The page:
Throughout 2022, insurtechs and progressive insurers have continued to fill gaps in the protection needs of customers, through both traditional and emerging decentralised models. As the insurance landscape evolves further in 2023, new driving forces will converge with other recent trends. Early movers that embrace these trends will have the opportunity to help the industry make another giant leap forward.
Here are my predictions for the top six trends to watch in 2023:
AI and IoT-driven real-time prevention
As an industry, we’ve been obsessed with studying historical data – from catastrophic events and unforeseen losses to claims history. We employ some of the most brilliant actuarial minds to synthesise and make sense of this data for decision-making. However, there is much more to do to keep pace with the rise of real-time data streams from sensors, IoT devices, wearable technology, and the exponential increase in structured and unstructured data.
There is great potential in using real-time data to prevent the adverse events that trigger claims from ever occurring. In 2023, we are going to see an acceleration in the use of real-time data to predict, prompt, nudge, and most importantly, prevent. A step increase in claims prevention is one of the single, most profound impacts modern technology, combined with insurance expertise, will have on humanity.
Autonomous choice for insurance
Until recently, it would be unthinkable for customers to use an AI or an AI-augmented agent to choose their policy. Fast-forward to today, we are seeing rapid developments in enabling autonomous choice for insurance. API ecosystems are unlocking easier access to a spectrum of protection products and data sources. AI trained to synthesise these products and data sources, combined with a digital power of attorney where needed, will enable agents, brokers and exchanges to build trust in AI to make the right choices on coverage needs.
Data marketplaces and ecosystems to thrive
In recent years, companies such as Amazon Web Services and Google Cloud have launched their own data marketplaces. Insurers, such as Chubb and Zurich, have also entered the incredibly active API marketplace space. Some players have chosen to take the closed proprietary path, some the aggregation pathway, and others the open API-first marketplace strategy.
No matter which path it may be, what stands out here is the opportunity for faster connectivity and wider access to distribution, improved data-driven decision making, creating and enriching machine learning models, and finding ways to leverage and monetise data. As the world’s leading stock exchanges generate massive returns from market data, the insurance industry too can replicate these types of returns and forge partnerships that can take advantage of such diverse and valuable proprietary, third-party, or open datasets.
Insurance wallets evolve further around customer needs
While policy documents are easily accessible through emails, cloud storage, or via the insurer’s app, standalone and embedded policy wallets are emerging as a way to help customers manage their protection needs and drive increased engagement – whether it is for knowing your specific coverage; being reminded for renewals; or being prompted to take actions to avoid loss events. The reality is that most consumers and businesses today keep a portfolio of policies across multiple insurers and distributors (both insurance and non-insurance) and what they crave is something much simpler to manage all of this complexity.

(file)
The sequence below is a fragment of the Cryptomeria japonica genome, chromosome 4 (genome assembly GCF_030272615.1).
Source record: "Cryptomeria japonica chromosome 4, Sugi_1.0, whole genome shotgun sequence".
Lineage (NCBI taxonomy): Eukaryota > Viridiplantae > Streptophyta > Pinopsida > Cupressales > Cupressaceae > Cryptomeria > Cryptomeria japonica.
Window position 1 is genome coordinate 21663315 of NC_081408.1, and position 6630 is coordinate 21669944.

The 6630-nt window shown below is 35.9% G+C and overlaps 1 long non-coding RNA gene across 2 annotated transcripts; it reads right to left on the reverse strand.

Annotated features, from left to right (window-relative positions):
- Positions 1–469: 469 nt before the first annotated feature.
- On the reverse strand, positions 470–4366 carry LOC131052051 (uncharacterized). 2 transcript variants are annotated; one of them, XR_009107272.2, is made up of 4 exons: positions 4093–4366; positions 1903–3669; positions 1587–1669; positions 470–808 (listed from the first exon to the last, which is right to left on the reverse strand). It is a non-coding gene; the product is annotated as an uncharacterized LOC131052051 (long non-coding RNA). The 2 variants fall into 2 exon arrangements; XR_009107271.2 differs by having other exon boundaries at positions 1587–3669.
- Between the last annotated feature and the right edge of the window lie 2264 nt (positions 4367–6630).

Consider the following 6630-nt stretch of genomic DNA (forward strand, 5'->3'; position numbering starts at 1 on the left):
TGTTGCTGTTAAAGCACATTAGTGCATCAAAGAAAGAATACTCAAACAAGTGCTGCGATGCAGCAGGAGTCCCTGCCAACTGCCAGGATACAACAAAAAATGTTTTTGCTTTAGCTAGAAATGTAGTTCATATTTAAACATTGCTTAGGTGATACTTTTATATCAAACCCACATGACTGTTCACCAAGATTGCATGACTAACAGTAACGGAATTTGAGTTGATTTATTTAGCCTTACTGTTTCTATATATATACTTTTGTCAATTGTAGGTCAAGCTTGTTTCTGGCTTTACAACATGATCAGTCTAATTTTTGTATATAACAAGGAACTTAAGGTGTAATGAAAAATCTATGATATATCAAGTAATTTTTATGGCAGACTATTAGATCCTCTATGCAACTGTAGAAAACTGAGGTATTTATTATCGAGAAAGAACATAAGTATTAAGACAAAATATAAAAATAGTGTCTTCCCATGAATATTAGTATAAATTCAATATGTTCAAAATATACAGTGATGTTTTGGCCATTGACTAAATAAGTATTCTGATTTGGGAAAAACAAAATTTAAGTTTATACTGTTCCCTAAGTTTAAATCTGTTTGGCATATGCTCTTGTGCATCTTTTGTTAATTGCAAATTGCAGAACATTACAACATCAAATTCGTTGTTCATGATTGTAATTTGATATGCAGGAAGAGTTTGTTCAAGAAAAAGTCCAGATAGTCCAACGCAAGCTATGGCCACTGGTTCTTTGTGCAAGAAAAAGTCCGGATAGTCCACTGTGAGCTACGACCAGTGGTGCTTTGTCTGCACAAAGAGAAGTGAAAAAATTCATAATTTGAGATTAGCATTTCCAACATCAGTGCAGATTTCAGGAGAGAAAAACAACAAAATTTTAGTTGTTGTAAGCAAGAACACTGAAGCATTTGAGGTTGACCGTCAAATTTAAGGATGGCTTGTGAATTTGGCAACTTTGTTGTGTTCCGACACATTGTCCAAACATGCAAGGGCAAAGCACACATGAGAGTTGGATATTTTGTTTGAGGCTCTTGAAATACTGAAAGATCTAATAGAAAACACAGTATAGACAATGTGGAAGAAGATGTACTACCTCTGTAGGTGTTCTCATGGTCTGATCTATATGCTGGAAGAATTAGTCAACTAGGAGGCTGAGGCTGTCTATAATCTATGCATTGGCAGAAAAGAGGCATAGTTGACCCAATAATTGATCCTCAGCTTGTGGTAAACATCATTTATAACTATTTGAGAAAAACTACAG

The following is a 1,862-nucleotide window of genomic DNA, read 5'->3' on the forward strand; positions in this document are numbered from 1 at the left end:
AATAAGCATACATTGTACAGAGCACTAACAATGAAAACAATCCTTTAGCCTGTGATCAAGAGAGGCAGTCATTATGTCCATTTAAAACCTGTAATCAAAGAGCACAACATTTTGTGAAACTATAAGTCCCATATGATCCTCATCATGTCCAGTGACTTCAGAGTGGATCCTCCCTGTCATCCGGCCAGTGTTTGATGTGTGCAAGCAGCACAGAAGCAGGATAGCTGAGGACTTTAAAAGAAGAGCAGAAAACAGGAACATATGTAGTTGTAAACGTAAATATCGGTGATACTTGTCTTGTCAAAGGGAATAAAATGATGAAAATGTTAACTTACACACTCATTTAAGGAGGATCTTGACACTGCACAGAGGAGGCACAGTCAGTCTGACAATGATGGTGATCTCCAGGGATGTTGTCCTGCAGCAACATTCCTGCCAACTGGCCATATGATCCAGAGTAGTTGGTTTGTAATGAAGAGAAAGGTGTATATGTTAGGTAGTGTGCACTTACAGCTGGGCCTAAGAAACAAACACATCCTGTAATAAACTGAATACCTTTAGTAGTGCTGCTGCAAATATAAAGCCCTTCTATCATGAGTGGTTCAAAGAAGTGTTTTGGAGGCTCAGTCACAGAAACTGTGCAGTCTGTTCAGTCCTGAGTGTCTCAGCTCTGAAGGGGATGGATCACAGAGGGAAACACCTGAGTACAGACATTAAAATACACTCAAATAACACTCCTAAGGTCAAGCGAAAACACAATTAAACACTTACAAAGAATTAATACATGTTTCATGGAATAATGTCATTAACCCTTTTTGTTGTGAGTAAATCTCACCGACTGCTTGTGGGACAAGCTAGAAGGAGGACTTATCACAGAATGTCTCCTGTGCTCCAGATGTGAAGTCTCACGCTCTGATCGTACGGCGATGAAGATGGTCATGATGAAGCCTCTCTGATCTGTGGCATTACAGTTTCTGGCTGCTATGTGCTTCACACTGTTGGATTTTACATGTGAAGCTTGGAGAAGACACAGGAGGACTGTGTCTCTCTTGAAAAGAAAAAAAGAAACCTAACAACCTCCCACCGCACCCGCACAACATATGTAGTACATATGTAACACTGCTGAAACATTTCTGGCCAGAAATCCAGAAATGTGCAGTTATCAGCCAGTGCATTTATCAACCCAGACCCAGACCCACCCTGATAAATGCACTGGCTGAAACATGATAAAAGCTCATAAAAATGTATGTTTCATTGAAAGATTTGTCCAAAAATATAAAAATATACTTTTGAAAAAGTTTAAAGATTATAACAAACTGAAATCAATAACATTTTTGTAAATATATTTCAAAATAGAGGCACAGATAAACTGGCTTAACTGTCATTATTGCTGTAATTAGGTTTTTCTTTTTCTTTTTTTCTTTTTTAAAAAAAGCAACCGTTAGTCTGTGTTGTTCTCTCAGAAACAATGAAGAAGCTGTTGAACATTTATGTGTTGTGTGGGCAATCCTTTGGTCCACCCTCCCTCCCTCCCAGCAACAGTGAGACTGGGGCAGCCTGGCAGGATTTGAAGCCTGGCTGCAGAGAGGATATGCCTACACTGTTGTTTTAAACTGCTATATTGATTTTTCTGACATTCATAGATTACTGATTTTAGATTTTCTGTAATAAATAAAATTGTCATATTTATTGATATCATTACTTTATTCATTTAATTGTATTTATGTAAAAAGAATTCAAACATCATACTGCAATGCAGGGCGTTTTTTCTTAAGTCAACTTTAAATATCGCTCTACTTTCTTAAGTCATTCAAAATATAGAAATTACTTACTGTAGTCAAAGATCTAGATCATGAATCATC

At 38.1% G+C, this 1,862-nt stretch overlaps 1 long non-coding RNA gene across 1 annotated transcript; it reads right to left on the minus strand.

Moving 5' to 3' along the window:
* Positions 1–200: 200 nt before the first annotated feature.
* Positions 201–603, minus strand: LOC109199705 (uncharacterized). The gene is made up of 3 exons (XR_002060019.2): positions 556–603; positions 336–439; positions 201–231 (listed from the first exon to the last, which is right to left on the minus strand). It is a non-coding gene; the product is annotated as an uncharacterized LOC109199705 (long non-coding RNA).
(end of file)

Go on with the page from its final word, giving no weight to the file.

Hardware embedded insurance
In 2022, Accenture published an article on the evolution of embedded insurance, suggesting that we are now at “Version 2.5”. This version of embedded allows customers to purchase insurance alongside “digital” products like concert or plane tickets”. Being in the early growth stage of embedded, there are many more applications meaning an immense opportunity for insurers and insurtechs, and increasingly for hardware manufacturers as a result of the convergence of multiple technologies.
With many industries developing immutable chain of custody solutions powered by blockchains, attaching insurance to hardware and operating systems will emerge, and this coverage, like warranties, can be better matched to the expected lifetime and usage of certain assets.
Embedded insurance meets the Metaverse
Some industry participants have dipped their toes in the metaverse in 2022 and their attempts were mostly viewed with a sceptical eye. Many are adopting a cautious approach, preferring to wait and see which brands and business models in which metaverse(s) will end up gaining traction – rather than experimenting themselves.
Although Meta may have shouldered the most intense scrutiny given its colossal investments in the space, let’s not forget the other players – The Sandbox, Decentraland, Roblox and Fortnite. We’ve seen financial services companies entering the metaverse for branding, staff engagement, and creating virtual store concepts. It’s only a matter of time before we see advisory, sales, and servicing transition into these immersive digital spaces, with insurance and protection driving traffic and engagement.
While the insurance industry has been seen as a laggard when it comes to technology adoption, we are entering into a new era of accelerated innovation. Macro level technological developments in adjacent industries and the entry of non-insurance tech companies are poised to transform the industry and create greater competition. However, insurtechs, insurers, and non-insurance businesses can collaborate as much as they compete. Close partnerships, coupled with the adoption of emerging technologies, will be key to increasing the pace of advancement in the insurance industry as a whole.
This article is written by David Lynch – Group CTO, bolttech. Lynch is based in Melbourne.
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David Lynch, bolttech